But it’s not all bad news. Recent developments have confirmed that the small practice continues to play a significant role in the SME economy.
First, research carried out by consultants from the Mercia Group found that 80% of exempt companies would choose to continue having their statutory accounts audited.
This does suggest that the DTI’s view, widely touted during the consultation process, that the audit fee is a regulatory burden that brought no substantive benefits, is not as widely shared among SMEs as the government thought.
Clearly, small companies have looked at the pros and cons of the audit process and are seeing merits in it, which the DTI and the Treasury could not.
Another encouraging development was the release of a comprehensive survey of the SME environment by the Federation of Small Business. When asked who was their most frequently used source of business advice, three quarters cited their accountant. Banks came second with 34% and solicitors third with 30%.
Another good sign was the satisfaction among SMEs when asked about the service from their accountants – 59% said they were either satisfied or very satisfied.
Together these figures reiterate the views borne out in previous surveys – that accountants are the primary source of business advice for SMEs.
A related development is the initiative to establish some new accreditation scheme for accountants who advise clients on sources of finance. Given the FSB findings, this could prove very significant to accountants in the future.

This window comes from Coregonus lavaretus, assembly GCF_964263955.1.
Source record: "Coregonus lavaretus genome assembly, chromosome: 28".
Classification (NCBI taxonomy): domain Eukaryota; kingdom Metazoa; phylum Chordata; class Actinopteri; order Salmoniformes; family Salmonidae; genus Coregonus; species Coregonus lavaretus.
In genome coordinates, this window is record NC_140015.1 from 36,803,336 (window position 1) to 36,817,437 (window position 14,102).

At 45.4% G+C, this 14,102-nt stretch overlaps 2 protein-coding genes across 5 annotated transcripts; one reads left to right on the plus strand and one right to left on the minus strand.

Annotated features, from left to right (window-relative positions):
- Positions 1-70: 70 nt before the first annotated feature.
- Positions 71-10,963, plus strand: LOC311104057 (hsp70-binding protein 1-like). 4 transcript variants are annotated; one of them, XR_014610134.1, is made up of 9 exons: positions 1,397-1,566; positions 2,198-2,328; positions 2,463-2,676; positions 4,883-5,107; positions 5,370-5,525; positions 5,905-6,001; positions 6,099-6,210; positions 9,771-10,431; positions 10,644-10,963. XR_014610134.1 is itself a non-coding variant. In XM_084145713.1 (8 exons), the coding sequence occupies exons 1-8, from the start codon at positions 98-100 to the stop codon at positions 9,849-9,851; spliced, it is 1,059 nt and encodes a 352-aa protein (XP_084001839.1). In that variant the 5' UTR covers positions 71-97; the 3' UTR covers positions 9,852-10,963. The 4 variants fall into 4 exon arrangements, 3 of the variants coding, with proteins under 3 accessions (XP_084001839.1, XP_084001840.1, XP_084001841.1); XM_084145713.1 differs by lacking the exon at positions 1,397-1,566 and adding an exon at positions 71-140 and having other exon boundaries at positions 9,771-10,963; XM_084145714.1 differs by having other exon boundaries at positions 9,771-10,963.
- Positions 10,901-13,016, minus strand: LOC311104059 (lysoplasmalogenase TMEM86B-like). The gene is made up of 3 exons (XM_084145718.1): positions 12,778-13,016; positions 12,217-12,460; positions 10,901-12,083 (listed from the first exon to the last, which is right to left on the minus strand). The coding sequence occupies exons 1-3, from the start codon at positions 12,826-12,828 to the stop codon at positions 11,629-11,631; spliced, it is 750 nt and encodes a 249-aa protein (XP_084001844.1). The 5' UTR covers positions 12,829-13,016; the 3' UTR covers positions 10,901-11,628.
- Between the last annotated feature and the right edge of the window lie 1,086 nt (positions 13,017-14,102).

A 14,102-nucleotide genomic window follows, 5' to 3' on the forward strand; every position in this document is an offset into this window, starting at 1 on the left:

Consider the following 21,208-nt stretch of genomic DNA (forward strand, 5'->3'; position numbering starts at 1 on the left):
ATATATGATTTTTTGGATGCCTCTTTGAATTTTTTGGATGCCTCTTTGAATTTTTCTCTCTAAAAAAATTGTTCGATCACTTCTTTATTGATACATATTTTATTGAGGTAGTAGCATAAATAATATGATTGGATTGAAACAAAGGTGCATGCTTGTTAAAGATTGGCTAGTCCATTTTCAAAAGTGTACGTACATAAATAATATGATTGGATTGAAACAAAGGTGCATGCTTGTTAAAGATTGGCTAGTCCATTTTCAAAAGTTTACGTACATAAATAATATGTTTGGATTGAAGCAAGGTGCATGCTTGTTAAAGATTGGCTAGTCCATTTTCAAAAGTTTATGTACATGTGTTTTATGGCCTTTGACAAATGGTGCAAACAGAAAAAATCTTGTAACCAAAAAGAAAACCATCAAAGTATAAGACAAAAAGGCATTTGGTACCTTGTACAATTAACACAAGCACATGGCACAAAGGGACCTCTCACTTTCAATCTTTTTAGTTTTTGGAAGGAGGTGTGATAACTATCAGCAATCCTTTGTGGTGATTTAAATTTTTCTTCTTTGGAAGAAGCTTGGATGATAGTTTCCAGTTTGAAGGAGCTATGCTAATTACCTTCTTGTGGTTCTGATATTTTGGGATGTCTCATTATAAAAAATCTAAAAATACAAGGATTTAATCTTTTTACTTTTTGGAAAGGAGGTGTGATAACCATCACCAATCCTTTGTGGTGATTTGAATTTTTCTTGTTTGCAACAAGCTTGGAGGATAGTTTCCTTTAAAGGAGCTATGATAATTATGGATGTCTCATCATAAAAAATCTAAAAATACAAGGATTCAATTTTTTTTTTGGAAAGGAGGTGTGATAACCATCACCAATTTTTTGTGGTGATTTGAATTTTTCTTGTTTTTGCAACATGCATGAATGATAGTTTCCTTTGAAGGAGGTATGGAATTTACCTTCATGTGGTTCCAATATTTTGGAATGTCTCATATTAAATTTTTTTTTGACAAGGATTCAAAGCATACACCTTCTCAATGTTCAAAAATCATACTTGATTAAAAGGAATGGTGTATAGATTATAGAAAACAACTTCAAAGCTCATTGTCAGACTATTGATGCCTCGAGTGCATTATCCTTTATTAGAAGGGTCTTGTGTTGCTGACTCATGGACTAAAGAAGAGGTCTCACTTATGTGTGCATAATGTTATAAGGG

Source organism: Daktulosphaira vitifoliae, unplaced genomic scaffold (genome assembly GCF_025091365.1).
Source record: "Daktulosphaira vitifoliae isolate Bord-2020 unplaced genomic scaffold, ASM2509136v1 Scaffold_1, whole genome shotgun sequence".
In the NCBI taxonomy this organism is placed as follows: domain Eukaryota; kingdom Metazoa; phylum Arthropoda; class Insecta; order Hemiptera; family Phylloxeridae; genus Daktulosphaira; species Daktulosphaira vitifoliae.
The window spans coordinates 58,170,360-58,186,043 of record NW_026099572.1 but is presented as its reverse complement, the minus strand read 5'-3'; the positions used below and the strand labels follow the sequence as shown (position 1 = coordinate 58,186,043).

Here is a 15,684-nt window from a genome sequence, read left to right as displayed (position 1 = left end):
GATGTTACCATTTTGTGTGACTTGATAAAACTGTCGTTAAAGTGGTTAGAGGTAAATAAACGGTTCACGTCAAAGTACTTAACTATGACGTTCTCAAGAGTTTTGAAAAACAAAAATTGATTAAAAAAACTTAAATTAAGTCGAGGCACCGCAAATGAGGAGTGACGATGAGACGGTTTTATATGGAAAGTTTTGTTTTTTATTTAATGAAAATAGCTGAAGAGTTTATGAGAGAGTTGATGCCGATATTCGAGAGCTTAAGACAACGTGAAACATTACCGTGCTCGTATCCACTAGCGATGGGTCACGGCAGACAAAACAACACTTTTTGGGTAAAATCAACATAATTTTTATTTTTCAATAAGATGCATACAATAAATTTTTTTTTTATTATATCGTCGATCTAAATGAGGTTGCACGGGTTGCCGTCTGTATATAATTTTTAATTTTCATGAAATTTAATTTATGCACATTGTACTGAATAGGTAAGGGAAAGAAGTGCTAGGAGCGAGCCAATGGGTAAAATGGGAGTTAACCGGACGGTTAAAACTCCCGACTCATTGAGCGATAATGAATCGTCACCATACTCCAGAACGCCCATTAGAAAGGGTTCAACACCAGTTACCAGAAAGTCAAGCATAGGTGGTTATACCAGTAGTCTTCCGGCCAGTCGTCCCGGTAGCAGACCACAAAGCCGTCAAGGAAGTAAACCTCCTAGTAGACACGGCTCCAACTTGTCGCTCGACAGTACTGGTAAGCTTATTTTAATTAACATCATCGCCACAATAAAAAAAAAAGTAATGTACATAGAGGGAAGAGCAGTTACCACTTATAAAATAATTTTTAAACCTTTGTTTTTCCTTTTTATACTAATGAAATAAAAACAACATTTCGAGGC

Contrary to popular belief, difficulties accessing finance do not currently appear to be a significant obstacle to small business start-up and growth.
Recent studies by both the Bank of England and Lloyds TSB report that finance is a constraint on growth for only a very small proportion of SMEs.
That is not to say it’s not an area worthy of long-term support from the profession. Figures across the board may suggest no problems, but there is evidence that the financial situation may not be so comfortable in specific business sectors and for particular parts of the community.
And just because SMEs say that they currently have no problems accessing finance, you have to ask whether they are necessarily obtaining the most advantageous form of finance available to them? And, of course, today’s low costs of borrowing will not last forever.
The business environment for small practices remains very competitive.
Accountants will soon have to deal with international standards and the increased regulation being brought in by the revised eighth directive.
But the indications are that the market remains very healthy.
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